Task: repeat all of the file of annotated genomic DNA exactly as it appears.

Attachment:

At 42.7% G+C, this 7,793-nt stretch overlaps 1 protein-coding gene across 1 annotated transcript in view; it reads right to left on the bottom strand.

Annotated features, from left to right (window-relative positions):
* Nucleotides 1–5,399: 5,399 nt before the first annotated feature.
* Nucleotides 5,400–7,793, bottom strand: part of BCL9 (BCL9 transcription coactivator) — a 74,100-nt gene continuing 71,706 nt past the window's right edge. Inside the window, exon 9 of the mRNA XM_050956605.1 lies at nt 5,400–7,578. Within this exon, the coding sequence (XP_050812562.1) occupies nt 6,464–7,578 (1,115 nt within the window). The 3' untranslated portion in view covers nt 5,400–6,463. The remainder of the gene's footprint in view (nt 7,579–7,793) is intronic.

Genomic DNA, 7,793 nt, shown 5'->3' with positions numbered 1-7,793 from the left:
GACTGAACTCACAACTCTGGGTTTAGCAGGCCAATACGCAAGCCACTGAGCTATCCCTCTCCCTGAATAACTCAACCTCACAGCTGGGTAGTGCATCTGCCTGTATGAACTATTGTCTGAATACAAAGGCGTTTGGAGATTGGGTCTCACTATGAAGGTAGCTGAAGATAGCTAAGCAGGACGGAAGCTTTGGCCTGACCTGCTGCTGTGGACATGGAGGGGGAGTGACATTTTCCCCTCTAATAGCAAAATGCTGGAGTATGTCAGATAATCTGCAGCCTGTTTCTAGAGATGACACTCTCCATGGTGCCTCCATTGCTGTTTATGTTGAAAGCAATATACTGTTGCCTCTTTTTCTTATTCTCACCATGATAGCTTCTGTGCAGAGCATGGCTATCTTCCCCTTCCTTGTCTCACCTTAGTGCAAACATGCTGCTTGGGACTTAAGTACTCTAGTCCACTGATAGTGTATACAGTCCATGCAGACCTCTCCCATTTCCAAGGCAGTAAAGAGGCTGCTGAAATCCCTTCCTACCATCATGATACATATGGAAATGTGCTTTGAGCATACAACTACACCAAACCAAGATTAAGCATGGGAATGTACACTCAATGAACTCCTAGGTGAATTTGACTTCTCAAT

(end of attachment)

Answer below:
At 42.7% G+C, this 7,793-nt stretch overlaps 1 protein-coding gene across 1 annotated transcript in view; it reads right to left on the bottom strand.

Annotated features, from left to right (window-relative positions):
* Nucleotides 1–5,399: 5,399 nt before the first annotated feature.
* Nucleotides 5,400–7,793, bottom strand: part of BCL9 (BCL9 transcription coactivator) — a 74,100-nt gene continuing 71,706 nt past the window's right edge. Inside the window, exon 9 of the mRNA XM_050956605.1 lies at nt 5,400–7,578. Within this exon, the coding sequence (XP_050812562.1) occupies nt 6,464–7,578 (1,115 nt within the window). The 3' untranslated portion in view covers nt 5,400–6,463. The remainder of the gene's footprint in view (nt 7,579–7,793) is intronic.

Genomic DNA, 7,793 nt, shown 5'->3' with positions numbered 1-7,793 from the left:
GACTGAACTCACAACTCTGGGTTTAGCAGGCCAATACGCAAGCCACTGAGCTATCCCTCTCCCTGAATAACTCAACCTCACAGCTGGGTAGTGCATCTGCCTGTATGAACTATTGTCTGAATACAAAGGCGTTTGGAGATTGGGTCTCACTATGAAGGTAGCTGAAGATAGCTAAGCAGGACGGAAGCTTTGGCCTGACCTGCTGCTGTGGACATGGAGGGGGAGTGACATTTTCCCCTCTAATAGCAAAATGCTGGAGTATGTCAGATAATCTGCAGCCTGTTTCTAGAGATGACACTCTCCATGGTGCCTCCATTGCTGTTTATGTTGAAAGCAATATACTGTTGCCTCTTTTTCTTATTCTCACCATGATAGCTTCTGTGCAGAGCATGGCTATCTTCCCCTTCCTTGTCTCACCTTAGTGCAAACATGCTGCTTGGGACTTAAGTACTCTAGTCCACTGATAGTGTATACAGTCCATGCAGACCTCTCCCATTTCCAAGGCAGTAAAGAGGCTGCTGAAATCCCTTCCTACCATCATGATACATATGGAAATGTGCTTTGAGCATACAACTACACCAAACCAAGATTAAGCATGGGAATGTACACTCAATGAACTCCTAGGTGAATTTGACTTCTCAAT